Do you often find it hard to tolerate being in a hot environment? Being in a hot place can be uncomfortable, but when you have hyperthyroidism, you might be feeling it so much worse than everyone else.
Hyperthyroidism is a medical condition wherein the thyroid gland is overactive. This gland plays a crucial role in regulating digestion, growth, and heart rate by releasing certain hormones that are essential for the body’s metabolism.
This thyroid disorder is a common ailment. In the United States, approximately 1 in 100 people have hyperthyroidism. Compared to men, women are 2 to 10 times more likely to have the disease.
Likewise, the following are at risk of developing the condition:
- People who are 60 years old and older
- Those who eat too much iodine in their diet
- Patients with Type I diabetes
- Those with a family history of thyroid disorder
Why There is Heat Intolerance in Hyperthyroidism
In patients with hyperthyroidism, the thyroid gland secretes more thyroid hormones than the body needs. One of these hormones is thyroxine, which is responsible for the regulation of your body’s metabolic rate. When there is too much thyroxine in the blood, your metabolism speeds up, leading to an increase in body temperature.
Aside from heat intolerance, hyperthyroidism also comes with the following signs and symptoms:
- Fast, irregular heartbeat
- Weight loss
- Goiter or enlarged thyroid gland
- Easy fatigability
- Weak muscles
- Sleep problems
- Shaky hands
How to diagnose Hyperthyroidism
To diagnose hyperthyroidism, our doctor for internal medicine in Raleigh will have to perform a thorough physical exam. You also need to disclose your family medical history and history of present illness, as these conditions may correlate.
Since hyperthyroidism can’t be diagnosed based on physical symptoms and history alone, your doctor may also request a laboratory test to measure the number of thyroid hormones in your blood. A thyroid scan may also be indicated to find out the cause of your overactive thyroid gland.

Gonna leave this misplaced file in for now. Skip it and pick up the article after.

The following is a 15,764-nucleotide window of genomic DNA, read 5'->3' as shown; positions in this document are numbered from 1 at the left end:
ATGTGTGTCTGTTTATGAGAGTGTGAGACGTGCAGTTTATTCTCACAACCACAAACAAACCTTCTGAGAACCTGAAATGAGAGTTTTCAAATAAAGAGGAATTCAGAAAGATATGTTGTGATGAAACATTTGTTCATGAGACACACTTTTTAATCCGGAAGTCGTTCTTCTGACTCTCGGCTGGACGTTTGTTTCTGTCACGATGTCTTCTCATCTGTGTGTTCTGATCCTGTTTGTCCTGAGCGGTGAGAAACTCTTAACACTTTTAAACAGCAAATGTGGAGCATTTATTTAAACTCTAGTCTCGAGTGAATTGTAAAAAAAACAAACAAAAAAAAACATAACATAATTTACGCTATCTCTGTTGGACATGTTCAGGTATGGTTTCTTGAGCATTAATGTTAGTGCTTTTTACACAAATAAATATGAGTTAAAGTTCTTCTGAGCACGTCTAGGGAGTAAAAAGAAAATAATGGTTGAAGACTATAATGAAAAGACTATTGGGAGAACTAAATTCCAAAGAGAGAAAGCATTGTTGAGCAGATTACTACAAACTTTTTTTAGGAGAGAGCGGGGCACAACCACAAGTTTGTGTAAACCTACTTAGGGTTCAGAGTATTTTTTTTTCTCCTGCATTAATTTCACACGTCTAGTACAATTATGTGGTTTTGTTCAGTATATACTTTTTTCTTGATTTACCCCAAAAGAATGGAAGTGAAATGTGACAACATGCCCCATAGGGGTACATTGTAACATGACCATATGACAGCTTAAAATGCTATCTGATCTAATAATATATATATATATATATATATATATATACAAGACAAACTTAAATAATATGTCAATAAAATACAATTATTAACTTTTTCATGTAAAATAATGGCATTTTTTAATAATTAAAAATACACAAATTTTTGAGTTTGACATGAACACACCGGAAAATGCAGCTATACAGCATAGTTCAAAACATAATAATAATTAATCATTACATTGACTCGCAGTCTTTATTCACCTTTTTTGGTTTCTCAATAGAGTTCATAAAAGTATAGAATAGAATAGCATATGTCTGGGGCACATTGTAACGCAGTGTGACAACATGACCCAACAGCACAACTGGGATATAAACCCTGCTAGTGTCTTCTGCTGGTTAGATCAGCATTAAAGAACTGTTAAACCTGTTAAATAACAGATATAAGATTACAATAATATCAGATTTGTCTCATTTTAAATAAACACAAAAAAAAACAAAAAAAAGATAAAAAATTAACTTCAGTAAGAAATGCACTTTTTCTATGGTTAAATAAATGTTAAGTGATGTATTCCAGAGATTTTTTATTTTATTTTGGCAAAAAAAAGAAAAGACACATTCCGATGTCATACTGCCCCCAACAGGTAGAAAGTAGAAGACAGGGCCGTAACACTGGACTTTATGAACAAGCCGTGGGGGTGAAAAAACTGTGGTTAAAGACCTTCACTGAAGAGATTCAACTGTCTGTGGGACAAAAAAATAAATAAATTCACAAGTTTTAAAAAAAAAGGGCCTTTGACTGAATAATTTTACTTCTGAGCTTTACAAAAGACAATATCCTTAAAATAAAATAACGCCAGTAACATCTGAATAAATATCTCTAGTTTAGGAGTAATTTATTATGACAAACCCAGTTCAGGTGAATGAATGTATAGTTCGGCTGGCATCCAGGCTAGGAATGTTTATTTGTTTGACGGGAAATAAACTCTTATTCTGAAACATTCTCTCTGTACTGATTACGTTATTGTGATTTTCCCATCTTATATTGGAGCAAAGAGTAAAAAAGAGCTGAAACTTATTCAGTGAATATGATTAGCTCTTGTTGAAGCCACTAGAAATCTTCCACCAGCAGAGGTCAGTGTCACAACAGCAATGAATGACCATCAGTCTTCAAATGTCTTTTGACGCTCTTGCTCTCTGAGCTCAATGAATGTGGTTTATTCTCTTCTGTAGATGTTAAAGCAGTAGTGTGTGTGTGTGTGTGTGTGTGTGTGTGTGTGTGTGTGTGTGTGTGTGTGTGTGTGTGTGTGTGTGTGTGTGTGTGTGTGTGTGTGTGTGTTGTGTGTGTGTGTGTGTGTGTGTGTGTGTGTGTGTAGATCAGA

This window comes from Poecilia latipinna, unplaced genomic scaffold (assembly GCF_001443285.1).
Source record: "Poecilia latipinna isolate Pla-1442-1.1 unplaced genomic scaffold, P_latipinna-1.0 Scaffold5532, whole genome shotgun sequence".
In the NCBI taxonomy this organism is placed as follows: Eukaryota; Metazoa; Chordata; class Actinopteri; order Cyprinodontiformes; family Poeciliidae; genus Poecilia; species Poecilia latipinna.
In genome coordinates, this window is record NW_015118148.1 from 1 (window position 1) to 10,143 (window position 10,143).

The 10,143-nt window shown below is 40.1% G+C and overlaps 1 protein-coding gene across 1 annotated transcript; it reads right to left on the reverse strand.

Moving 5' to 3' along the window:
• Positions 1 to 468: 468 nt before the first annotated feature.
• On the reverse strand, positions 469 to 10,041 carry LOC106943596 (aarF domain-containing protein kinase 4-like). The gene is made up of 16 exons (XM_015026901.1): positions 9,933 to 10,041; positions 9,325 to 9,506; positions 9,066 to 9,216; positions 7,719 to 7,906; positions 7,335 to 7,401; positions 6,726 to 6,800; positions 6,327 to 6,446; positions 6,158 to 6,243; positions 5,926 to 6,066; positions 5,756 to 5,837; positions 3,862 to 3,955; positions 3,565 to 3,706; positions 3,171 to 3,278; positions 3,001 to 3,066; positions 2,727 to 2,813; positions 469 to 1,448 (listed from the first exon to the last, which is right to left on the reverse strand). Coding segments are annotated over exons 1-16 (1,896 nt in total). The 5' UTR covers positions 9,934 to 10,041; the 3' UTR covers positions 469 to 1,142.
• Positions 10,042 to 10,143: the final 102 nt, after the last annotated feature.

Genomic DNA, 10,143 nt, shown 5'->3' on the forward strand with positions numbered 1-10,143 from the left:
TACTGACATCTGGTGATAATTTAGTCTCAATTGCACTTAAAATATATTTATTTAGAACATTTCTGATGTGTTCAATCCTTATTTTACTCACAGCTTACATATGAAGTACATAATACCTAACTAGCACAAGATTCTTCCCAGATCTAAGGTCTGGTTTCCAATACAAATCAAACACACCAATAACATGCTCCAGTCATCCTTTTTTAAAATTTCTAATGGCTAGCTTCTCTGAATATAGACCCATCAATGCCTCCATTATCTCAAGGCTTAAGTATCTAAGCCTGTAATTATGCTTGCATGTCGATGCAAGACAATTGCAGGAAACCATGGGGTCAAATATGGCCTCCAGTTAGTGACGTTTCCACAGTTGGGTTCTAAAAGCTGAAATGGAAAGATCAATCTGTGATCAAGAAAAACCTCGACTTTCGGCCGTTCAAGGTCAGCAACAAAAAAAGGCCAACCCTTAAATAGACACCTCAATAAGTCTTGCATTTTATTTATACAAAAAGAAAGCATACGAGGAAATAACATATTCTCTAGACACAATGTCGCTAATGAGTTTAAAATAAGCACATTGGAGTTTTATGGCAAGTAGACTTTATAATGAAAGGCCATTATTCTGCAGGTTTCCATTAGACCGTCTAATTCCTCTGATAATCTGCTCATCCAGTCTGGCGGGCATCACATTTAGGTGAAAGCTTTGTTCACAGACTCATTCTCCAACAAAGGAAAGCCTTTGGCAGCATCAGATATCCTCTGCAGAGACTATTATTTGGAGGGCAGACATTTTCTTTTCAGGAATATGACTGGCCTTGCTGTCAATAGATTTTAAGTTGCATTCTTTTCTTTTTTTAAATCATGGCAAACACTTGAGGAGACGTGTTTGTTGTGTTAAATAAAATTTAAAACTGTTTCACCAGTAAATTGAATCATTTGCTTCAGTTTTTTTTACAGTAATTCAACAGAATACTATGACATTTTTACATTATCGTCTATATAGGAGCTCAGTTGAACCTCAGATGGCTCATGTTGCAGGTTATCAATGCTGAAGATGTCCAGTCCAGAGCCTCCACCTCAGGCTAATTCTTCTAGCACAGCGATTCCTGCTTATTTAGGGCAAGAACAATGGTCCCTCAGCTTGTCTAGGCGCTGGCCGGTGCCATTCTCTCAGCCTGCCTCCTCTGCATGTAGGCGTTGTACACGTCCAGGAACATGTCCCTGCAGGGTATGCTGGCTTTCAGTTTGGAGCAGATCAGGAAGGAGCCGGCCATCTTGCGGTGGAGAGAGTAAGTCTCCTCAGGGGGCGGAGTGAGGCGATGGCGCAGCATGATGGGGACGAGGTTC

Treatment for Hyperthyroidism
Usually, patients with hyperthyroidism are given antithyroid medicines to control the release of thyroid hormones. Treatment may last from 1-2 years or longer. However, they don’t cure the disease permanently. Other treatment options include beta-blockers, radioiodine therapy, and thyroid surgery.
The cause, signs and symptoms, as well as the severity of thyroid condition, differ in every patient. Therefore, it is best to talk directly with our experts in primary care and internal medicine in Raleigh to come up with a personalized treatment plan tailored to your needs.
Learn more about Dr. Schneider in Primary Care, Raleigh
If you think you might be suffering from hyperthyroidism, consult Dr. Schneider of Schneider Medical Group Primary Care in Raleigh now. The earlier you start treatment, the faster you can recover and improve your life.
Dr. Schneider’s office provides extended scheduling hours for office visits and a direct 24-hour line of communication every day. Book your appointment with our doctor in internal medicine, Raleigh now! For inquiries, call us at 919-301-8971.
The material contained on this site is for informational purposes only and DOES NOT CONSTITUTE THE PROVIDING OF MEDICAL ADVICE, and is not intended to be a substitute for independent professional medical judgment, advice, diagnosis, or treatment. Always seek the advice of your physician or other qualified healthcare providers with any questions or concerns you may have regarding your health.